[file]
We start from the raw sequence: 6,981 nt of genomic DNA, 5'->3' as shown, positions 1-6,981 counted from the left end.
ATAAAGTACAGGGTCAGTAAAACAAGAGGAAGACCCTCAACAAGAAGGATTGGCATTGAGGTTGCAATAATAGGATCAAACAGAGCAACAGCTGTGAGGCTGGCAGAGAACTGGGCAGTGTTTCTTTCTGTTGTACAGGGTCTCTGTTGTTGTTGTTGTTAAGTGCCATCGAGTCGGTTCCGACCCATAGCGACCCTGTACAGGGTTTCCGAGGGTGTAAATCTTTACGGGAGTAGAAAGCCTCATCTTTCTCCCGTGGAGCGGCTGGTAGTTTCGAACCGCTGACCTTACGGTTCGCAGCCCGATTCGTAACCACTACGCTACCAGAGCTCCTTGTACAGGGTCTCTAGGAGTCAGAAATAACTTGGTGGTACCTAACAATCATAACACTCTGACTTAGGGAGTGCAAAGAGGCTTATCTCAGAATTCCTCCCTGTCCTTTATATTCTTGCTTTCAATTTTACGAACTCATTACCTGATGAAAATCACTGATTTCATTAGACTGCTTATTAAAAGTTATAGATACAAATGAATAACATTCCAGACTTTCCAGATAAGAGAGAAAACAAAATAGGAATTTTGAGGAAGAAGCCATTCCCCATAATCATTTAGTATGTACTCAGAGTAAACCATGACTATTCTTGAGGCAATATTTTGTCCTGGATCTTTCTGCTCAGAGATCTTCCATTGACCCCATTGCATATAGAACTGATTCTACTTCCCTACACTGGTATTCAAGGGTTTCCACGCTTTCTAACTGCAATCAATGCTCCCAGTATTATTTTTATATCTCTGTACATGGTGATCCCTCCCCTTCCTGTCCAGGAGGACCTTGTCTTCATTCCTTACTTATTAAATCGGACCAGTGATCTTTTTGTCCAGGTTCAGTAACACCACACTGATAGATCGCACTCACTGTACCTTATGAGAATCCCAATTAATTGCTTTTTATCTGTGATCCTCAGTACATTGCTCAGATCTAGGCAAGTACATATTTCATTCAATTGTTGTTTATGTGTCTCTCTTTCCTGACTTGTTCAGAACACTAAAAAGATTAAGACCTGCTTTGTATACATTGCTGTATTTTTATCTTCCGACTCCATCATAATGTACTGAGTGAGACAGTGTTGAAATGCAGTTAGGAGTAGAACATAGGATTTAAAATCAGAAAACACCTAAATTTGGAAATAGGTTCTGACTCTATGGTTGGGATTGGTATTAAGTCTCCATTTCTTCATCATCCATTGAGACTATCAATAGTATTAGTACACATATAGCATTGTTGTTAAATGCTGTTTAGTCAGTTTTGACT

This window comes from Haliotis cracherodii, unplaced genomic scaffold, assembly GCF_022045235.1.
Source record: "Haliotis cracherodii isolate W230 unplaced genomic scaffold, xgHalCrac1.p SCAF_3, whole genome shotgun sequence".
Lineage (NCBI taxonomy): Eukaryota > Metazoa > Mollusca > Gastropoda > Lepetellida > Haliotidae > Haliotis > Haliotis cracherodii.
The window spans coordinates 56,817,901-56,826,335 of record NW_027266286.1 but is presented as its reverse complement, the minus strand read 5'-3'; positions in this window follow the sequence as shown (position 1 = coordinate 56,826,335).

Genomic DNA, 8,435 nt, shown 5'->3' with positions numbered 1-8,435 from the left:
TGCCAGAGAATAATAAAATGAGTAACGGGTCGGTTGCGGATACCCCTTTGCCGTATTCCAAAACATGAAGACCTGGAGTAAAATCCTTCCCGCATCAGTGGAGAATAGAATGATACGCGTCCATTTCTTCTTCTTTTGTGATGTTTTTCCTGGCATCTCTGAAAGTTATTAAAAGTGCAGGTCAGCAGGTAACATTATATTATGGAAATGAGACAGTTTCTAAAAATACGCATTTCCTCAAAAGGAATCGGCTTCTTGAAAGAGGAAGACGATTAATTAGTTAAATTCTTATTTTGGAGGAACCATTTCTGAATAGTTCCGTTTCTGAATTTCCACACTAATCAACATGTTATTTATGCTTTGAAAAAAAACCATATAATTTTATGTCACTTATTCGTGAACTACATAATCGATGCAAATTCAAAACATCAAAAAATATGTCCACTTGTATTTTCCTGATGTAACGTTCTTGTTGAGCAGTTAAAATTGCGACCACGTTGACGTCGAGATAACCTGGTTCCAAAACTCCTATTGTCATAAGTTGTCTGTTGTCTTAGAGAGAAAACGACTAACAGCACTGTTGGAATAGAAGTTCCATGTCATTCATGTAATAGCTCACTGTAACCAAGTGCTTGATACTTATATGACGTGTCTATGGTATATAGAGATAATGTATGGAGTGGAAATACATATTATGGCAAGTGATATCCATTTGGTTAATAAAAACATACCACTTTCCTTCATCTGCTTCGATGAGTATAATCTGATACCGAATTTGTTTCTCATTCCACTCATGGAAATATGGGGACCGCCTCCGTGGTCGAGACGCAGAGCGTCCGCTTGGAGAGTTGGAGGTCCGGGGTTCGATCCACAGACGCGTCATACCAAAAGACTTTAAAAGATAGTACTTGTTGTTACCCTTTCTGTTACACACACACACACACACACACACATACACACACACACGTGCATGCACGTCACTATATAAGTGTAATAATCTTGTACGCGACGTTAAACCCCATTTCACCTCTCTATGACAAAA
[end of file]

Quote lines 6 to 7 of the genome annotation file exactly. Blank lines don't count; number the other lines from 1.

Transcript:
The window spans coordinates 56,817,901-56,826,335 of record NW_027266286.1 but is presented as its reverse complement, the minus strand read 5'-3'; positions in this window follow the sequence as shown (position 1 = coordinate 56,826,335).

Genomic DNA, 8,435 nt, shown 5'->3' with positions numbered 1-8,435 from the left: